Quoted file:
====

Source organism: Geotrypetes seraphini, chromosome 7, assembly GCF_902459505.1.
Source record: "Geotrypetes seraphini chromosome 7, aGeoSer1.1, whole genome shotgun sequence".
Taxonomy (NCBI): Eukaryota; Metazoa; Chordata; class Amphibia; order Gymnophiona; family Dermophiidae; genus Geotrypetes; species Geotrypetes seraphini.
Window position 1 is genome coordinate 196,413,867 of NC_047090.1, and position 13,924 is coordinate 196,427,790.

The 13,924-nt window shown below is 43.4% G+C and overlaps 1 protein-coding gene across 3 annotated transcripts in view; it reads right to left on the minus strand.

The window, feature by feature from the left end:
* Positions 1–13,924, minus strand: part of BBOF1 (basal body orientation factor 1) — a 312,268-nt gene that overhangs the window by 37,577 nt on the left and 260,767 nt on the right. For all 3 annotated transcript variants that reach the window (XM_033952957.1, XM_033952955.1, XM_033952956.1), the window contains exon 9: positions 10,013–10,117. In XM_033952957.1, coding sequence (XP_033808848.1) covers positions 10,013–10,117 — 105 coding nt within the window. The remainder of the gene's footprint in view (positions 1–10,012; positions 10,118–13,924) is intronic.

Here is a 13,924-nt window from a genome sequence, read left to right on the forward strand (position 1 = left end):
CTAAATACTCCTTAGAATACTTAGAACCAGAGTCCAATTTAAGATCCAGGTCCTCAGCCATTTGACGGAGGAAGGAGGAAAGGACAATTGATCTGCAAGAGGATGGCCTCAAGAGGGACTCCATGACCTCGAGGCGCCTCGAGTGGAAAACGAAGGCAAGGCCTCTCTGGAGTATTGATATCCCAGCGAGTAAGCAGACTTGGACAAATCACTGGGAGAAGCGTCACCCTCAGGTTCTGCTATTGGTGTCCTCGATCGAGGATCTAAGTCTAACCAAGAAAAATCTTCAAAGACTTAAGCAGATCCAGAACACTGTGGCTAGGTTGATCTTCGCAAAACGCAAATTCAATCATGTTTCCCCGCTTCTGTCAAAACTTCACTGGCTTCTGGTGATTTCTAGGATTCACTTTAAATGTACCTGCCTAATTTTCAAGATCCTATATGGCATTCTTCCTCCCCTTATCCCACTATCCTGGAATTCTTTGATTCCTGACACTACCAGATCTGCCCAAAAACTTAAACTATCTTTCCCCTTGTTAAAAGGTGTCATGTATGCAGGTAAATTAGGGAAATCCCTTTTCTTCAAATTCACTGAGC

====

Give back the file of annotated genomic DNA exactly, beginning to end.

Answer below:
Source organism: Geotrypetes seraphini, chromosome 7, assembly GCF_902459505.1.
Source record: "Geotrypetes seraphini chromosome 7, aGeoSer1.1, whole genome shotgun sequence".
Taxonomy (NCBI): Eukaryota; Metazoa; Chordata; class Amphibia; order Gymnophiona; family Dermophiidae; genus Geotrypetes; species Geotrypetes seraphini.
Window position 1 is genome coordinate 196,413,867 of NC_047090.1, and position 13,924 is coordinate 196,427,790.

The 13,924-nt window shown below is 43.4% G+C and overlaps 1 protein-coding gene across 3 annotated transcripts in view; it reads right to left on the minus strand.

The window, feature by feature from the left end:
* Positions 1–13,924, minus strand: part of BBOF1 (basal body orientation factor 1) — a 312,268-nt gene that overhangs the window by 37,577 nt on the left and 260,767 nt on the right. For all 3 annotated transcript variants that reach the window (XM_033952957.1, XM_033952955.1, XM_033952956.1), the window contains exon 9: positions 10,013–10,117. In XM_033952957.1, coding sequence (XP_033808848.1) covers positions 10,013–10,117 — 105 coding nt within the window. The remainder of the gene's footprint in view (positions 1–10,012; positions 10,118–13,924) is intronic.

Here is a 13,924-nt window from a genome sequence, read left to right on the forward strand (position 1 = left end):
CTAAATACTCCTTAGAATACTTAGAACCAGAGTCCAATTTAAGATCCAGGTCCTCAGCCATTTGACGGAGGAAGGAGGAAAGGACAATTGATCTGCAAGAGGATGGCCTCAAGAGGGACTCCATGACCTCGAGGCGCCTCGAGTGGAAAACGAAGGCAAGGCCTCTCTGGAGTATTGATATCCCAGCGAGTAAGCAGACTTGGACAAATCACTGGGAGAAGCGTCACCCTCAGGTTCTGCTATTGGTGTCCTCGATCGAGGATCTAAGTCTAACCAAGAAAAATCTTCAAAGACTTAAGCAGATCCAGAACACTGTGGCTAGGTTGATCTTCGCAAAACGCAAATTCAATCATGTTTCCCCGCTTCTGTCAAAACTTCACTGGCTTCTGGTGATTTCTAGGATTCACTTTAAATGTACCTGCCTAATTTTCAAGATCCTATATGGCATTCTTCCTCCCCTTATCCCACTATCCTGGAATTCTTTGATTCCTGACACTACCAGATCTGCCCAAAAACTTAAACTATCTTTCCCCTTGTTAAAAGGTGTCATGTATGCAGGTAAATTAGGGAAATCCCTTTTCTTCAAATTCACTGAGC